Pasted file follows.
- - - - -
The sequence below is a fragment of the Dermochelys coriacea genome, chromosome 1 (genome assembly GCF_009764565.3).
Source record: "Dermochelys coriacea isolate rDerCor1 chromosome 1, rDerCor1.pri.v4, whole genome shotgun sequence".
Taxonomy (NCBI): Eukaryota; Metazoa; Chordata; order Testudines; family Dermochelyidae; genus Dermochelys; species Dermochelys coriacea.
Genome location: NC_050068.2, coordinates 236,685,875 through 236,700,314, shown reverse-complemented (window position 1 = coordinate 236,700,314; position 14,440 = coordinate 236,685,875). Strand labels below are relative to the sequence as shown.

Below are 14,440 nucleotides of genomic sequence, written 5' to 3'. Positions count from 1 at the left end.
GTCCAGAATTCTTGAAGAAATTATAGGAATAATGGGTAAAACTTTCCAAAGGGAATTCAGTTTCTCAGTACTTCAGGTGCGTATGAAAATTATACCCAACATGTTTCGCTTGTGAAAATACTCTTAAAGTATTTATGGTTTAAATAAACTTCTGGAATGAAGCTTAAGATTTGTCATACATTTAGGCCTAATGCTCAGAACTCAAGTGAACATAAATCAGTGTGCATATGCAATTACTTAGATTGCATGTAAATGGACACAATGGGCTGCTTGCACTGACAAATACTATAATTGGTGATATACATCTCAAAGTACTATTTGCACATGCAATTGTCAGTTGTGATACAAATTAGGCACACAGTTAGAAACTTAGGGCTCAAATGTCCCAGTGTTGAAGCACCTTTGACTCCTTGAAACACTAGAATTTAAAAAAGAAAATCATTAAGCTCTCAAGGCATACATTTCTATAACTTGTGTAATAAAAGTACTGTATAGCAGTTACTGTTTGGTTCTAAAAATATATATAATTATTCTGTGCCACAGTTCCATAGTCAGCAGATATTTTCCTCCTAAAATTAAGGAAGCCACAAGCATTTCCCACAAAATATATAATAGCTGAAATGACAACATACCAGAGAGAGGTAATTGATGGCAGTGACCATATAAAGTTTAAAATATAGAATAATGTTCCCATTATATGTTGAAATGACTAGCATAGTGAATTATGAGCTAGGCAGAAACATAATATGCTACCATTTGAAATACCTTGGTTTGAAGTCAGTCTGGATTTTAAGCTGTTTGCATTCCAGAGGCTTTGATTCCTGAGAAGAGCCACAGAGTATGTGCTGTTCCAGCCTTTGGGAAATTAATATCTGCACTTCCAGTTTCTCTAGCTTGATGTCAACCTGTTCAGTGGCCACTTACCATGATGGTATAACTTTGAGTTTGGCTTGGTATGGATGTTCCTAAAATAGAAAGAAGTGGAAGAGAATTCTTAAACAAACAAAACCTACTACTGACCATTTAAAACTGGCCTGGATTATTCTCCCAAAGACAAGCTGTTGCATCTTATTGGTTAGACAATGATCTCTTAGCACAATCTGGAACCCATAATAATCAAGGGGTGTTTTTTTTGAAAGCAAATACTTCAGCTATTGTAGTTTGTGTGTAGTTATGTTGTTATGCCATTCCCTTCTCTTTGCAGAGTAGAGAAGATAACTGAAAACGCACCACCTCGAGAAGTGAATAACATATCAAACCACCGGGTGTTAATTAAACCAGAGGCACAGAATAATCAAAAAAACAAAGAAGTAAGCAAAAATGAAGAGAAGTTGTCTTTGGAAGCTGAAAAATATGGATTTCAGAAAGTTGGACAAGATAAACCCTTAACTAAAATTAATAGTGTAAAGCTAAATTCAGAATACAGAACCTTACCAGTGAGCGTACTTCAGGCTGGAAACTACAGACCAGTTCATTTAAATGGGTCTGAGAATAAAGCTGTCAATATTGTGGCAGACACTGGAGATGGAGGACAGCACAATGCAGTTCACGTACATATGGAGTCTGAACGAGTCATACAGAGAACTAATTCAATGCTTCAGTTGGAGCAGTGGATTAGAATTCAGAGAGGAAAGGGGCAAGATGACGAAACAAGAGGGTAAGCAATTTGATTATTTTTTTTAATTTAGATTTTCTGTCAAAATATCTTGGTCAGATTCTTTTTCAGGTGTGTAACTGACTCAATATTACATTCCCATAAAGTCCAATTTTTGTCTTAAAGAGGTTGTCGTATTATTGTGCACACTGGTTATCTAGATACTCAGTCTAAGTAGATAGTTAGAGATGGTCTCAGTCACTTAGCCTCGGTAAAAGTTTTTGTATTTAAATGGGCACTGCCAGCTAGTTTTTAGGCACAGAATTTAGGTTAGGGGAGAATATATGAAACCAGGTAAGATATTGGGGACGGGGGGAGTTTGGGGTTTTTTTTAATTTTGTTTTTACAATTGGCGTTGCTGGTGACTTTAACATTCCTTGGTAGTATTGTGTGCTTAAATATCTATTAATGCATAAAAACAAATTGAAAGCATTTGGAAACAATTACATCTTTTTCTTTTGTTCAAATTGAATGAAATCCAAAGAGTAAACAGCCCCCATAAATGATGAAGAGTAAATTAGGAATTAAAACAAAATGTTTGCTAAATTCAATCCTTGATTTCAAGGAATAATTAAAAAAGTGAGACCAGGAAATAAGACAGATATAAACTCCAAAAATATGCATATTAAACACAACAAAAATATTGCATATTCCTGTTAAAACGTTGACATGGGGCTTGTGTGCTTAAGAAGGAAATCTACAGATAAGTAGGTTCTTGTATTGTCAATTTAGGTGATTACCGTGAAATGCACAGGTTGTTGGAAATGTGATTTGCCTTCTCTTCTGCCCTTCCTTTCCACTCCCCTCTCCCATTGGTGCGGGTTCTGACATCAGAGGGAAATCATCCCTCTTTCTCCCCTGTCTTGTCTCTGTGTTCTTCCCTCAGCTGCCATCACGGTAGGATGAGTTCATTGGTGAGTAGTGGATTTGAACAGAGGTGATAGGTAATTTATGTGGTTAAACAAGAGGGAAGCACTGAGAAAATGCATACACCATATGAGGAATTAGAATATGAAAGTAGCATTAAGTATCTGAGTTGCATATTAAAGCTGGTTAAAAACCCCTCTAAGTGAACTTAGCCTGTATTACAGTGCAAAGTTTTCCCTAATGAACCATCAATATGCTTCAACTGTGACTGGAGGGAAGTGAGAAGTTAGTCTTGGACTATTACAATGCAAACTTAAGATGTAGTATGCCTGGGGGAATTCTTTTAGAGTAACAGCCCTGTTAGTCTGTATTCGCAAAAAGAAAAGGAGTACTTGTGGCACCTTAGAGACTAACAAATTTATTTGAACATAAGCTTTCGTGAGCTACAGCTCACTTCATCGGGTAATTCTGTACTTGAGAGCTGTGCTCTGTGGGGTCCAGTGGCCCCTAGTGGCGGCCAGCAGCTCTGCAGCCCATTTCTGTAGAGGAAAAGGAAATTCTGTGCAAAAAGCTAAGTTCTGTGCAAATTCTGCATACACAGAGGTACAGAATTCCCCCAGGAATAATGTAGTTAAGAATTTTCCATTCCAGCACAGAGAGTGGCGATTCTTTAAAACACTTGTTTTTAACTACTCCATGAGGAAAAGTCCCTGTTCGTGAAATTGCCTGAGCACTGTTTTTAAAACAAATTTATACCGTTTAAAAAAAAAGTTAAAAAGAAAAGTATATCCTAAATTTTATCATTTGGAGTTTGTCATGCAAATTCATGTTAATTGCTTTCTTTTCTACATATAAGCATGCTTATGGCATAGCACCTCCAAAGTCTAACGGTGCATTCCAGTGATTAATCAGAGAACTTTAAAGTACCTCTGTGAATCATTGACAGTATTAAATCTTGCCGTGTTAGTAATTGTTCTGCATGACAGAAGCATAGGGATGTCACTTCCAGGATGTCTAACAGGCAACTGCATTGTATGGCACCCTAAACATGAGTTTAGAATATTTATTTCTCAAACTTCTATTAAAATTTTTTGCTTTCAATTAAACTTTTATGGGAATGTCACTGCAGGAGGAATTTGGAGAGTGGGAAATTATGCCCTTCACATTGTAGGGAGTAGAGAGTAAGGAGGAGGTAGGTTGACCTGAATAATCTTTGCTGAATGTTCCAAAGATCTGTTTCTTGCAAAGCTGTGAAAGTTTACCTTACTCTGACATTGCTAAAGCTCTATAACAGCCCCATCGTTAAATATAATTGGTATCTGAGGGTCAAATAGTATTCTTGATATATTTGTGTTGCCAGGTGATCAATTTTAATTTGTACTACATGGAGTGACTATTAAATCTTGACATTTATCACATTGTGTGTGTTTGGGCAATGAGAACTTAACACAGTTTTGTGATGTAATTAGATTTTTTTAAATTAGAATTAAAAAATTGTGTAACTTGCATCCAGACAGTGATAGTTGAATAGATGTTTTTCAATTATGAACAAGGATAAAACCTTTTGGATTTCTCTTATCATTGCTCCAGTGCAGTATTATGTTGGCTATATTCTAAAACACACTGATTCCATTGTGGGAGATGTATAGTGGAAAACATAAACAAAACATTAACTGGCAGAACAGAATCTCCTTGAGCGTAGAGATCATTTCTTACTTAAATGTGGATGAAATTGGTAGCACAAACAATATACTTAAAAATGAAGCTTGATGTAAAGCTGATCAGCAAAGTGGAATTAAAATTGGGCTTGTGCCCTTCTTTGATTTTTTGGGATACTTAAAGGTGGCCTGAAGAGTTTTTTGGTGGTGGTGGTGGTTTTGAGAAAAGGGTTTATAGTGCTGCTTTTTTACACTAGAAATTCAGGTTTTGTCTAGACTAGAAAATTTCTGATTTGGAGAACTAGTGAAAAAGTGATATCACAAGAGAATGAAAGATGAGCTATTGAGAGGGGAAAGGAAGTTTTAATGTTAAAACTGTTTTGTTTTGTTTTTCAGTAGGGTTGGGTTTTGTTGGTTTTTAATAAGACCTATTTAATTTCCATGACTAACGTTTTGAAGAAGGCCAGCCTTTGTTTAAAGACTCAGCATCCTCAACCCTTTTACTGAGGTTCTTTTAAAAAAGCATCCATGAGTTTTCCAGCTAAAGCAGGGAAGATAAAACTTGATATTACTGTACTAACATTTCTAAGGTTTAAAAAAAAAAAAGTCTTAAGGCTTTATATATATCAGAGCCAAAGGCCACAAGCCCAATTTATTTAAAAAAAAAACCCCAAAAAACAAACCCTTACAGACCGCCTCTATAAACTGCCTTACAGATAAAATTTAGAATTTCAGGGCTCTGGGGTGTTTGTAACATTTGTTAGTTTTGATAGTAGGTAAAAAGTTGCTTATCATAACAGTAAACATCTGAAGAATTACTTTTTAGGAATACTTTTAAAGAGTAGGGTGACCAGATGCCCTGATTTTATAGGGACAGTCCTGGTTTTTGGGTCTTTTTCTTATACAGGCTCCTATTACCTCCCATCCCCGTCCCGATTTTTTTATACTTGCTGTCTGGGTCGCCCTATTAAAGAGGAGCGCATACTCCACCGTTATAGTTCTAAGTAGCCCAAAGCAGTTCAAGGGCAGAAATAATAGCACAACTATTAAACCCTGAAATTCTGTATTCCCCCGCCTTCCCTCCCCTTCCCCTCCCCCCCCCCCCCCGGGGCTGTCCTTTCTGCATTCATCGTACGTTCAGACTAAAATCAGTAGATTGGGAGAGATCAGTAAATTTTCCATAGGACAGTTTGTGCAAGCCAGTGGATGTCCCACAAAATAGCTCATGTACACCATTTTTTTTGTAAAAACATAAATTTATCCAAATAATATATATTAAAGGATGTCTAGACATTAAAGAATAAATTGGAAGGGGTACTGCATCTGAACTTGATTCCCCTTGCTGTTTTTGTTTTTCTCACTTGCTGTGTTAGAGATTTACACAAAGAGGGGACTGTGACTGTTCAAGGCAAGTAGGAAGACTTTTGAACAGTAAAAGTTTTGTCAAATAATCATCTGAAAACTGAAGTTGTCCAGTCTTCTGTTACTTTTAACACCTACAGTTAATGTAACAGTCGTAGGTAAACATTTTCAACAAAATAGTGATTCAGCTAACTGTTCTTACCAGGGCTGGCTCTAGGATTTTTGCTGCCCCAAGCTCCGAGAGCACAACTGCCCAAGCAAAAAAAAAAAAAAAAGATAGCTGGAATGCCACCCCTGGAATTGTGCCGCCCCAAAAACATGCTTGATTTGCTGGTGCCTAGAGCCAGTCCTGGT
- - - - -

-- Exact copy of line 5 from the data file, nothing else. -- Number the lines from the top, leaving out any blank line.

Below are 14,440 nucleotides of genomic sequence, written 5' to 3'. Positions count from 1 at the left end.